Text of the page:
The Food and Agriculture Organizations of the United Nations (FOA) estimates that providing a 5 year old with a glass of milk each day also provides this child with 21% of the daily protein and 8% of the daily calories needed by the child. Furthermore, milk provides key nutrients such as calcium, magnesium, selenium, riboflavin, vitamin B12 and vitamin B5. With cattle providing 85 % of the world’s milk it is also important to understand how these animals are fed and to know that dairy cattle are very effective in producing high quality and nutritious foods from feedstuffs that are also largely inedible by the human population. The key link and ability for these animals in consuming these feeds are the thousands of microbes that reside in the rumen. Currently, in the Department of Animal Science at the University of Nebraska-Lincoln Drs. Samodha Fernando and I are discovering how the diet fed to dairy cattle affects the rumen microbes that are responsibility for digesting many of the nutrients that a cow consumes each day.
Recently our collaboration has focused on methane production by cattle. It is important to study methane because agriculture contributes approximately 7% of the total U.S. greenhouse gas emissions and methane from microbial fermentation represents 20% of the total methane emitted. This methane production also represents a key loss of energy from both the rumen microbes due to feedstuffs and cows. Therefore, finding ways to reduce methane production by rumen microbes should improve sustainability and production.
Several years ago I had a graduate student observe that feeding cows distillers grains actually improved milk production and also resulted in cows producing less methane. For use to understand why this may be happening we have two projects underway. One is funded by the Nebraska Environmental Trust and the other funded by the Nebraska Corn Board. The overarching objective of these projects is to develop science-based dietary intervention strategies to reduce greenhouse gas emissions from methane production in dairy cattle production systems. To this end, these projects investigate the rumen microbial community under different dietary treatments to identify and characterize the complex microbial community and members of the microbial community that influences methane emission. Additionally, these projects simultaneously monitor animal performance – including milk production - and methane emissions.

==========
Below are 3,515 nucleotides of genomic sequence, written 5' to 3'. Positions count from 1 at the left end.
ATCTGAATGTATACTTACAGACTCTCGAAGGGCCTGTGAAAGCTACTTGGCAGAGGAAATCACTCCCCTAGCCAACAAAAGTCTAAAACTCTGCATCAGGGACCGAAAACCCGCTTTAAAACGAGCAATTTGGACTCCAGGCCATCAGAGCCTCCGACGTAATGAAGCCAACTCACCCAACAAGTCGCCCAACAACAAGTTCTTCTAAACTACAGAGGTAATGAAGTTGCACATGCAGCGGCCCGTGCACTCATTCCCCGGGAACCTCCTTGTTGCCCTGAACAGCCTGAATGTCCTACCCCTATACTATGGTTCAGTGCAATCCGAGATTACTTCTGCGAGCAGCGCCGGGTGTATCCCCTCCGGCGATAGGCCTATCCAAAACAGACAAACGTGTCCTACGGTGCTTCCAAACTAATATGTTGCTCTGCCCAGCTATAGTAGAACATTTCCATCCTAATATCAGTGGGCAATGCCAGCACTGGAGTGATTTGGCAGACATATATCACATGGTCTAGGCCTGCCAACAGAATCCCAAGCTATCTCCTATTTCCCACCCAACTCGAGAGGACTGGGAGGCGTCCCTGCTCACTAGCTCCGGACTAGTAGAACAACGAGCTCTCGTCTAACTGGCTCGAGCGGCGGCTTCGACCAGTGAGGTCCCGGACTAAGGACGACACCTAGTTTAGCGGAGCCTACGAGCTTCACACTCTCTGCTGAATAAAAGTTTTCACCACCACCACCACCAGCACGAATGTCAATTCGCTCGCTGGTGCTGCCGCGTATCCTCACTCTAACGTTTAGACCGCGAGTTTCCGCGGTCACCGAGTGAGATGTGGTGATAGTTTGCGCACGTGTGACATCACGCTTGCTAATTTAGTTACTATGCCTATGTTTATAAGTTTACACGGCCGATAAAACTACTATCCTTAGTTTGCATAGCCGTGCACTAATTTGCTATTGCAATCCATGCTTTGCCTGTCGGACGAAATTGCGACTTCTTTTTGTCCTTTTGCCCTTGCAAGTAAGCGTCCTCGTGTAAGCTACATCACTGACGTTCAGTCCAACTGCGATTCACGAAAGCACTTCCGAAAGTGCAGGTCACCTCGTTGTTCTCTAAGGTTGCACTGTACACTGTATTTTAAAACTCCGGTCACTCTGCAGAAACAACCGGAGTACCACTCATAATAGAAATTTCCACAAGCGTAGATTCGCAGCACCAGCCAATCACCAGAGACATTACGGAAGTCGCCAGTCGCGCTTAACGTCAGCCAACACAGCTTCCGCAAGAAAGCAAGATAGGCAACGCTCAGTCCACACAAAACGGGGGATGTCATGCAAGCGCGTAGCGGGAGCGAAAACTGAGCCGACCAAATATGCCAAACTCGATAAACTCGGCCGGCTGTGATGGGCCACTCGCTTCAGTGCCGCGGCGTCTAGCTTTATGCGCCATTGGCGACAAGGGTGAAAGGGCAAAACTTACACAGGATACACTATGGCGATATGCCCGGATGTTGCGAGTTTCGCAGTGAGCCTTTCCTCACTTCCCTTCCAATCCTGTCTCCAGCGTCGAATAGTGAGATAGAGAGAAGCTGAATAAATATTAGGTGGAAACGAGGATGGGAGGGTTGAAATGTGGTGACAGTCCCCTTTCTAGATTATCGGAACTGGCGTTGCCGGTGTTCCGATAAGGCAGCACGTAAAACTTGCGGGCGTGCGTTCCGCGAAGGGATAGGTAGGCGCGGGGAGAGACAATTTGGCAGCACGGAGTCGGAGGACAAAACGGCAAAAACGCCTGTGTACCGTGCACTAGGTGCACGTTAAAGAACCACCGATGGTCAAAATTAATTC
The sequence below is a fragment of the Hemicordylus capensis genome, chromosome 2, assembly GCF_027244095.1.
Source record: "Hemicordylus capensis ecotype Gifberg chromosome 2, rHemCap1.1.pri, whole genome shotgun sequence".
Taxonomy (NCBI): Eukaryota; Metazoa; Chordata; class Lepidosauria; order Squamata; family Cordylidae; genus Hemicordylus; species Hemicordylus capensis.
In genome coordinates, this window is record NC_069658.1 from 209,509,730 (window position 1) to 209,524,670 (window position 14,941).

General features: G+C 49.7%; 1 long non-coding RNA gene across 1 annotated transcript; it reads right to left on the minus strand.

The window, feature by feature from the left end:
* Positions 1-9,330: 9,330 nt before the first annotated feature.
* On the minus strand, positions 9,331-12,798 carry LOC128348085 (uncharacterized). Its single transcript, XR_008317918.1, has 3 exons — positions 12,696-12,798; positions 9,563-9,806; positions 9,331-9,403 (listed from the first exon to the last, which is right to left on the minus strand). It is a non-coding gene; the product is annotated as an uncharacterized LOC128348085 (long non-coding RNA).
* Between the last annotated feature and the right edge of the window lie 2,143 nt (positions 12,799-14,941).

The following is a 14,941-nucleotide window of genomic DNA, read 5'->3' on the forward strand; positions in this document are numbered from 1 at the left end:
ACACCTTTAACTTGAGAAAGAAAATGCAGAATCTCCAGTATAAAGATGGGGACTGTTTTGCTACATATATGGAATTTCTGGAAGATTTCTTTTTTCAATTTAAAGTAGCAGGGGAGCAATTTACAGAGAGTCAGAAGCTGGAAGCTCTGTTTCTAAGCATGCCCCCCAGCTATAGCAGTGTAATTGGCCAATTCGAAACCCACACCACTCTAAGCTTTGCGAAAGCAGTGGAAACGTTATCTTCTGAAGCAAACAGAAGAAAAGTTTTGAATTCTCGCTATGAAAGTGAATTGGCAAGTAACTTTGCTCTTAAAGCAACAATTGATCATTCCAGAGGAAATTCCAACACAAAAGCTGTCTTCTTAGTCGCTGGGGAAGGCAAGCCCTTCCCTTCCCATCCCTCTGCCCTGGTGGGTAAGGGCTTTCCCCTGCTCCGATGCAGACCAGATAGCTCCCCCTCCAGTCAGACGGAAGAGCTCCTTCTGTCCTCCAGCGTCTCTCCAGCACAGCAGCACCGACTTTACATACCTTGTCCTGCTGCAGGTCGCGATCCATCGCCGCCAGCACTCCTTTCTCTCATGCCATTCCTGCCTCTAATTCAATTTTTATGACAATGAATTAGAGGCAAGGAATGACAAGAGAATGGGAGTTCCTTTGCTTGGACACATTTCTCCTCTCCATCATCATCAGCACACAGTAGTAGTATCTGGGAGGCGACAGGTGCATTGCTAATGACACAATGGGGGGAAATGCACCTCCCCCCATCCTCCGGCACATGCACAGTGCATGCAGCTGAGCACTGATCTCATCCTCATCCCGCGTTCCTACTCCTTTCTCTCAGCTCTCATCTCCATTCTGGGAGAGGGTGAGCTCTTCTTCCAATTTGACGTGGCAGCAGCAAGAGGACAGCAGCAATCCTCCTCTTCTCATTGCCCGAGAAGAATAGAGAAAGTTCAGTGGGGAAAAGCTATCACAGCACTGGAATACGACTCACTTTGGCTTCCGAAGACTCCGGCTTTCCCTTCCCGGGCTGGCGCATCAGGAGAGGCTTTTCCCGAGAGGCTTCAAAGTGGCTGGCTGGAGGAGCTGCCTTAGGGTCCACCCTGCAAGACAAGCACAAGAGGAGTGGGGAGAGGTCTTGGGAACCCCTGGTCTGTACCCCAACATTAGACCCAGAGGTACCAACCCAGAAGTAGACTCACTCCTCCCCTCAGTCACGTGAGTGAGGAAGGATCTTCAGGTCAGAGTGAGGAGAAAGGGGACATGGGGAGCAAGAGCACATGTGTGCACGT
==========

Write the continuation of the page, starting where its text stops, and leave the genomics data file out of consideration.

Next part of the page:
To conduct these studies we used lactating Jersey cows and collected total gas production in a controlled environment. The device use to do this is called an indirect calorimeter. This device allows us to know example how much oxygen a cow is consuming and how much methane is produced in her rumen. As you can imagine this work keeps us busy around the clock with cows under continuous observation. These projects are scheduled to be completed this spring, and it will be our aim to share how producers can reduce methane emission from cattle and use the energy saved by reducing methane emissions to use for milk production. We will use the information from these projects will deliver science-based knowledge and informal educational programs to dairy producers through producer friendly extension curricula, which will provide dairy producers with the resources and information they need to make changes to their feeding and production systems.